Environmental Science and Pollution Research

, Volume 26, Issue 16, pp 16195–16209 | Cite as

Integrated lipid production, CO2 fixation, and removal of SO2 and NO from simulated flue gas by oleaginous Chlorella pyrenoidosa

  • Kui Du
  • Xiaobin Wen
  • Zhongjie Wang
  • Fang Liang
  • Liming Luo
  • Xinan Peng
  • Yan Xu
  • Yahong Geng
  • Yeguang LiEmail author
Research Article


CO2, SO2, and NO are the main components of flue gas and can cause serious environmental issues. Utilization of these compounds in oleaginous microalgae cultivation not only could reduce air pollution but could also produce feedstock for biodiesel production. However, the continuous input of SO2 and NO inhibits microalgal growth. In this study, the toxicity of simulated flue gas (15% CO2, 0.03% SO2, and 0.03% NO, balanced with N2) was reduced through automatic pH feedback control. Integrated lipid production and CO2 fixation with the removal of SO2 and NO was achieved. Using this technique, a lipid content of 38.0% DW was achieved in Chlorella pyrenoidosa XQ-20044. The lipid composition and fatty acid profile indicated that lipid production by C. pyrenoidosa XQ-20044 cultured with flue gas is suitable as a biodiesel feedstock; 81.2% of the total lipids were neutral lipids and 99.5% of the total fatty acids were C16 and C18. The ratio of saturated fatty acids to monounsaturated fatty acids in the microalgal lipid content was 74.5%. In addition, CO2, SO2, and NO from the simulated flue gas were fixed and converted to biomass and lipids with a removal efficiency of 95.9%, 100%, and 84.2%, respectively. Furthermore, the utilization efficiencies of CO2, SO2, and NO were equal to or very close to their removal efficiencies. These results provide a novel strategy for combining biodiesel production with biofixation of flue gas.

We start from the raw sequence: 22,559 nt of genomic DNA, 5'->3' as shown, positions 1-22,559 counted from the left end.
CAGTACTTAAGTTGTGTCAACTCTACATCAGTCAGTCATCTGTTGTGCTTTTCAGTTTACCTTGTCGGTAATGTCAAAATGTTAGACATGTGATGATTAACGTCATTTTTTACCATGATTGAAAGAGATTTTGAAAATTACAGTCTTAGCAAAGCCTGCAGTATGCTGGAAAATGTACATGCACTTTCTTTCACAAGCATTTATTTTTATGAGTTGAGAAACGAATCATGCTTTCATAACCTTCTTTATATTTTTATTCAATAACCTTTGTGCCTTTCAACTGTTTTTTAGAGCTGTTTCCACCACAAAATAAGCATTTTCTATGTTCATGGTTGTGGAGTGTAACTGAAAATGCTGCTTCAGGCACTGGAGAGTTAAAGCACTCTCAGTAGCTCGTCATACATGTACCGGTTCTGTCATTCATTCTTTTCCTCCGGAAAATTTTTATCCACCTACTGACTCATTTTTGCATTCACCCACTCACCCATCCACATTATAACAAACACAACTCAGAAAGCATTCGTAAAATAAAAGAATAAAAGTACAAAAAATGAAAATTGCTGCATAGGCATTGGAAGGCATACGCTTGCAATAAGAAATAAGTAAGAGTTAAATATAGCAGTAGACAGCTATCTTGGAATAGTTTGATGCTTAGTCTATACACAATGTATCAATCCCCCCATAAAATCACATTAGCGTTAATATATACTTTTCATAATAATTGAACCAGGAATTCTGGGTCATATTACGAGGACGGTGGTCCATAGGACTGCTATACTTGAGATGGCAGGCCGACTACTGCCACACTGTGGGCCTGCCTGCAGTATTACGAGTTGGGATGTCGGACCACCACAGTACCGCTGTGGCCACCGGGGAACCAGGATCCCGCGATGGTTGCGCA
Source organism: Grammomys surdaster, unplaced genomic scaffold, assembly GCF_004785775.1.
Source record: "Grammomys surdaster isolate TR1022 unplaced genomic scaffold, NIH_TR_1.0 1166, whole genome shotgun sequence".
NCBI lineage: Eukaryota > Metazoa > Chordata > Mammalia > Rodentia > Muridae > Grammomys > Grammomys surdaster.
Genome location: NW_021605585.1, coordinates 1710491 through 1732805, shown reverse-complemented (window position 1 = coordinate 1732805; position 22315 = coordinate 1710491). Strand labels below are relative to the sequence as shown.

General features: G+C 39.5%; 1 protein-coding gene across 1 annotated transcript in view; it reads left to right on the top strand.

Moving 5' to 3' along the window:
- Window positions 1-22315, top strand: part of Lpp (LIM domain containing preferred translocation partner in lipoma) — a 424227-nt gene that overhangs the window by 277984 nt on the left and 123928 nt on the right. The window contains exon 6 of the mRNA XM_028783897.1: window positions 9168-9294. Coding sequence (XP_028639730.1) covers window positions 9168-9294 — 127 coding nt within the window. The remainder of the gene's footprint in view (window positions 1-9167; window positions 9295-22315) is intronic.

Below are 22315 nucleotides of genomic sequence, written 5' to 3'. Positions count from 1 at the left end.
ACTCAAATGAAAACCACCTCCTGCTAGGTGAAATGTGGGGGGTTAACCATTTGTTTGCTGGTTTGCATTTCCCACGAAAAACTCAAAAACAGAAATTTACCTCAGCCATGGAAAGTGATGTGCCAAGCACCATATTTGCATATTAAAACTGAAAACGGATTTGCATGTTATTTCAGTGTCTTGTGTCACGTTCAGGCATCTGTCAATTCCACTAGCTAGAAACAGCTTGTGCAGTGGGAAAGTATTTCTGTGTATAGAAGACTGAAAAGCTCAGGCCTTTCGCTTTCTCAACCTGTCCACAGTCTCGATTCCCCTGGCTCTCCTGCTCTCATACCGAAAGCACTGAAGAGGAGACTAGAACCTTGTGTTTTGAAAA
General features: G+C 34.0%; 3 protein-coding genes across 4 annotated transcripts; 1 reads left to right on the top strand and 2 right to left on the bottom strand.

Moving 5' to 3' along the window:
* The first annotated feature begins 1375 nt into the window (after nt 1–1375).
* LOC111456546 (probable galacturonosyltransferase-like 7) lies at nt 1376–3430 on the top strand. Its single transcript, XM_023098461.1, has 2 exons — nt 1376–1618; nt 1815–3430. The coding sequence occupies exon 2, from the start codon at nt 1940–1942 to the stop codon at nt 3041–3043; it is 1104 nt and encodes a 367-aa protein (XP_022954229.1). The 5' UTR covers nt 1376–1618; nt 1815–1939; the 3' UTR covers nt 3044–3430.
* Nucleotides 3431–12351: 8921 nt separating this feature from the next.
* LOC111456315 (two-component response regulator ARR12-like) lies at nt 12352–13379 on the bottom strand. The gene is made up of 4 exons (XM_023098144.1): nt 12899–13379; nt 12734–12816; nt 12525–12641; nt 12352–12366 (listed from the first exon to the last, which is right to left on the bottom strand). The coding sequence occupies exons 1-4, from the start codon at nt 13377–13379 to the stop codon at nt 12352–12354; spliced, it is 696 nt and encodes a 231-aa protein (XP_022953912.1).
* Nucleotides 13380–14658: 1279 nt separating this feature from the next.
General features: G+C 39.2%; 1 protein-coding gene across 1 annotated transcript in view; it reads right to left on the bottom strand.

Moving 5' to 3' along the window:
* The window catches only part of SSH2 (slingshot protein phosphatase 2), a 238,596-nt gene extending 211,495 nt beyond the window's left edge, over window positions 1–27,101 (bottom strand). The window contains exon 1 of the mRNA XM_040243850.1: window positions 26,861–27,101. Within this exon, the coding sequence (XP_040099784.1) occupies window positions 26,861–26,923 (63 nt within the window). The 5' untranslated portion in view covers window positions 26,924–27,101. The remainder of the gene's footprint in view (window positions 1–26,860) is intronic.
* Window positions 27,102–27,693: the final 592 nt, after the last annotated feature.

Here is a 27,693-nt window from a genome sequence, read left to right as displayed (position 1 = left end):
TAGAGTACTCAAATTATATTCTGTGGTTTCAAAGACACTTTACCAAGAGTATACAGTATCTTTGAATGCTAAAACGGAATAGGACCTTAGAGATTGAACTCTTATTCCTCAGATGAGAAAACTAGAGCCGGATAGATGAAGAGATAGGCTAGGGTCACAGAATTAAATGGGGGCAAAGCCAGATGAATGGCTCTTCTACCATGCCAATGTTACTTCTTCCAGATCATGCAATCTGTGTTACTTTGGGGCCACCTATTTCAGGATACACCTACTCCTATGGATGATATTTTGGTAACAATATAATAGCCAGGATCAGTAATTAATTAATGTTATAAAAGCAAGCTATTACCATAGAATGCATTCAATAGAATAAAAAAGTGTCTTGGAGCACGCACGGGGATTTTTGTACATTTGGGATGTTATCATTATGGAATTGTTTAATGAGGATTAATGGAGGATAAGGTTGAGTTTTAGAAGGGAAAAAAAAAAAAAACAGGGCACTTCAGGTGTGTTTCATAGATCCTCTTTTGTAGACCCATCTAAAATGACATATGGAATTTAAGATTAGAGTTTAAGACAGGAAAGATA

Microalgae Biodiesel CO2 biofixation SO2 removal NO removal 



This work was funded by the National Natural Science Foundation of China (31272680) and the Ministry of Science and Technology of China (2013AA065805, 2012FY112900). This work was performed in Wuhan Botanical Garden, Chinese Academy of Sciences.

Compliance with ethical standards

Conflict of interest

The authors declared that they have no conflict of interest.


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Copyright information

© Springer-Verlag GmbH Germany, part of Springer Nature 2019

Authors and Affiliations

  • Kui Du
    • 1
    • 2
  • Xiaobin Wen
    • 1
  • Zhongjie Wang
    • 1
  • Fang Liang
    • 1
    • 3
  • Liming Luo
    • 1
    • 4
  • Xinan Peng
    • 1
    • 5
  • Yan Xu
    • 1
  • Yahong Geng
    • 1
  • Yeguang Li
    • 1
    Email author
  1. 1.Key Laboratory of Plant Germplasm Enhancement and Specialty Agriculture, Wuhan Botanical GardenChinese Academy of SciencesWuhanPeople’s Republic of China
  2. 2.Sichuan Provincial Academy of Natural Resource SciencesChengduPeople’s Republic of China
  3. 3.Institute of BioengineeringZhengzhou Normal UniversityZhengzhouPeople’s Republic of China
  4. 4.Department of Pathology and ImmunologyBaylor College of MedicineHoustonUSA
  5. 5.College of Information EngineeringHenan University of Animal Husbandry and EconomyZhengzhouPeople’s Republic of China

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